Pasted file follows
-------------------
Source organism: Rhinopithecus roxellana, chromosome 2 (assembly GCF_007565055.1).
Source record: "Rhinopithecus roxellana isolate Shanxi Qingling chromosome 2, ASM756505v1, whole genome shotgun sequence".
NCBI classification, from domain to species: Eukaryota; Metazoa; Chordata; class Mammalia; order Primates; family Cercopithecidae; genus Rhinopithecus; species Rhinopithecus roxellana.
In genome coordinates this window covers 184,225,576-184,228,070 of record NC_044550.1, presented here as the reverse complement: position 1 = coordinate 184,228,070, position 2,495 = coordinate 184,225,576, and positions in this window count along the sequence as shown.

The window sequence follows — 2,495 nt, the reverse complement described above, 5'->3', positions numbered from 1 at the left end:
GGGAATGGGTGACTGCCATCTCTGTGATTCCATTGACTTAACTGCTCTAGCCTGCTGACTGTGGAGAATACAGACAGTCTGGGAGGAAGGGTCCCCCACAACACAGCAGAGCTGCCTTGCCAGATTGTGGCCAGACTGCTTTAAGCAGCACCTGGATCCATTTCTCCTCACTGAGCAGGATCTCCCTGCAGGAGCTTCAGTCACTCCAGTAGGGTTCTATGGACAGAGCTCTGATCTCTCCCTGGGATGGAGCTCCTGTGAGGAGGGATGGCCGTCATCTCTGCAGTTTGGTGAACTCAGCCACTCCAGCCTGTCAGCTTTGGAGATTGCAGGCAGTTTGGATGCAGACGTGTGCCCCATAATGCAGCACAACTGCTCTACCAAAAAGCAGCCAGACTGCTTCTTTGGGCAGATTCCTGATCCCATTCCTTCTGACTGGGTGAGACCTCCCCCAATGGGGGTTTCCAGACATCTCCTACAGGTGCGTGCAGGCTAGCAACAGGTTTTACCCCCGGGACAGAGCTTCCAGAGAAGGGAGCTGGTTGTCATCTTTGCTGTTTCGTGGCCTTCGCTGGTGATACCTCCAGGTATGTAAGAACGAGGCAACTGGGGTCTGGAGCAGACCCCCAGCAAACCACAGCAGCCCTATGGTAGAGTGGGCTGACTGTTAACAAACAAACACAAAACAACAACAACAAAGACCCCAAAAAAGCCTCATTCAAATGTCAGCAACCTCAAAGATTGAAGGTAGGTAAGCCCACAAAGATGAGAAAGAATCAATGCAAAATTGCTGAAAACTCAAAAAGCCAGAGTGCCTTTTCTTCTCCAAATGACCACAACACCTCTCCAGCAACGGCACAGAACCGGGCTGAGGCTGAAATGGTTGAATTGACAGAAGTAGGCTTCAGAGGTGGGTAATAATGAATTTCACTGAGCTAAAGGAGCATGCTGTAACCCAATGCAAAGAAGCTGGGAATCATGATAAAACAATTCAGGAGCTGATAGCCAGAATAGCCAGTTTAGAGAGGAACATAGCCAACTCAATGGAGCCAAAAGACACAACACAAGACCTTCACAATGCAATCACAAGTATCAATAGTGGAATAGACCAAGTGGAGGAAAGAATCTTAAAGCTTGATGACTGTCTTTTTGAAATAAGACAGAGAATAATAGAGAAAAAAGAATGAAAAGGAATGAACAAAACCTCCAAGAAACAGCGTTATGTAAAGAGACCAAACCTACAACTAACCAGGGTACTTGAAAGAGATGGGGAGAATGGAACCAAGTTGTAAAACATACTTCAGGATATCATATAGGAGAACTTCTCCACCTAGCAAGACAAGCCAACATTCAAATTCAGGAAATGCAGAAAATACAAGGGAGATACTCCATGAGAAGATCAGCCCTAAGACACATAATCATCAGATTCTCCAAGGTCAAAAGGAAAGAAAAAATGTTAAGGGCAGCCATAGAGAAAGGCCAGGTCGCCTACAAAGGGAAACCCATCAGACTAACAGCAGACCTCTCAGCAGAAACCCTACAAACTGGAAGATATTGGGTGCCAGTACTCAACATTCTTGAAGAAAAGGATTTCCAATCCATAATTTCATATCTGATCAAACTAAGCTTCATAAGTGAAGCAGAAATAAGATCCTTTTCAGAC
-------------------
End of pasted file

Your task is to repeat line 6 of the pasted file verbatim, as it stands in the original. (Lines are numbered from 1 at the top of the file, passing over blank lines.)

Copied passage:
GGGAATGGGTGACTGCCATCTCTGTGATTCCATTGACTTAACTGCTCTAGCCTGCTGACTGTGGAGAATACAGACAGTCTGGGAGGAAGGGTCCCCCACAACACAGCAGAGCTGCCTTGCCAGATTGTGGCCAGACTGCTTTAAGCAGCACCTGGATCCATTTCTCCTCACTGAGCAGGATCTCCCTGCAGGAGCTTCAGTCACTCCAGTAGGGTTCTATGGACAGAGCTCTGATCTCTCCCTGGGATGGAGCTCCTGTGAGGAGGGATGGCCGTCATCTCTGCAGTTTGGTGAACTCAGCCACTCCAGCCTGTCAGCTTTGGAGATTGCAGGCAGTTTGGATGCAGACGTGTGCCCCATAATGCAGCACAACTGCTCTACCAAAAAGCAGCCAGACTGCTTCTTTGGGCAGATTCCTGATCCCATTCCTTCTGACTGGGTGAGACCTCCCCCAATGGGGGTTTCCAGACATCTCCTACAGGTGCGTGCAGGCTAGCAACAGGTTTTACCCCCGGGACAGAGCTTCCAGAGAAGGGAGCTGGTTGTCATCTTTGCTGTTTCGTGGCCTTCGCTGGTGATACCTCCAGGTATGTAAGAACGAGGCAACTGGGGTCTGGAGCAGACCCCCAGCAAACCACAGCAGCCCTATGGTAGAGTGGGCTGACTGTTAACAAACAAACACAAAACAACAACAACAAAGACCCCAAAAAAGCCTCATTCAAATGTCAGCAACCTCAAAGATTGAAGGTAGGTAAGCCCACAAAGATGAGAAAGAATCAATGCAAAATTGCTGAAAACTCAAAAAGCCAGAGTGCCTTTTCTTCTCCAAATGACCACAACACCTCTCCAGCAACGGCACAGAACCGGGCTGAGGCTGAAATGGTTGAATTGACAGAAGTAGGCTTCAGAGGTGGGTAATAATGAATTTCACTGAGCTAAAGGAGCATGCTGTAACCCAATGCAAAGAAGCTGGGAATCATGATAAAACAATTCAGGAGCTGATAGCCAGAATAGCCAGTTTAGAGAGGAACATAGCCAACTCAATGGAGCCAAAAGACACAACACAAGACCTTCACAATGCAATCACAAGTATCAATAGTGGAATAGACCAAGTGGAGGAAAGAATCTTAAAGCTTGATGACTGTCTTTTTGAAATAAGACAGAGAATAATAGAGAAAAAAGAATGAAAAGGAATGAACAAAACCTCCAAGAAACAGCGTTATGTAAAGAGACCAAACCTACAACTAACCAGGGTACTTGAAAGAGATGGGGAGAATGGAACCAAGTTGTAAAACATACTTCAGGATATCATATAGGAGAACTTCTCCACCTAGCAAGACAAGCCAACATTCAAATTCAGGAAATGCAGAAAATACAAGGGAGATACTCCATGAGAAGATCAGCCCTAAGACACATAATCATCAGATTCTCCAAGGTCAAAAGGAAAGAAAAAATGTTAAGGGCAGCCATAGAGAAAGGCCAGGTCGCCTACAAAGGGAAACCCATCAGACTAACAGCAGACCTCTCAGCAGAAACCCTACAAACTGGAAGATATTGGGTGCCAGTACTCAACATTCTTGAAGAAAAGGATTTCCAATCCATAATTTCATATCTGATCAAACTAAGCTTCATAAGTGAAGCAGAAATAAGATCCTTTTCAGAC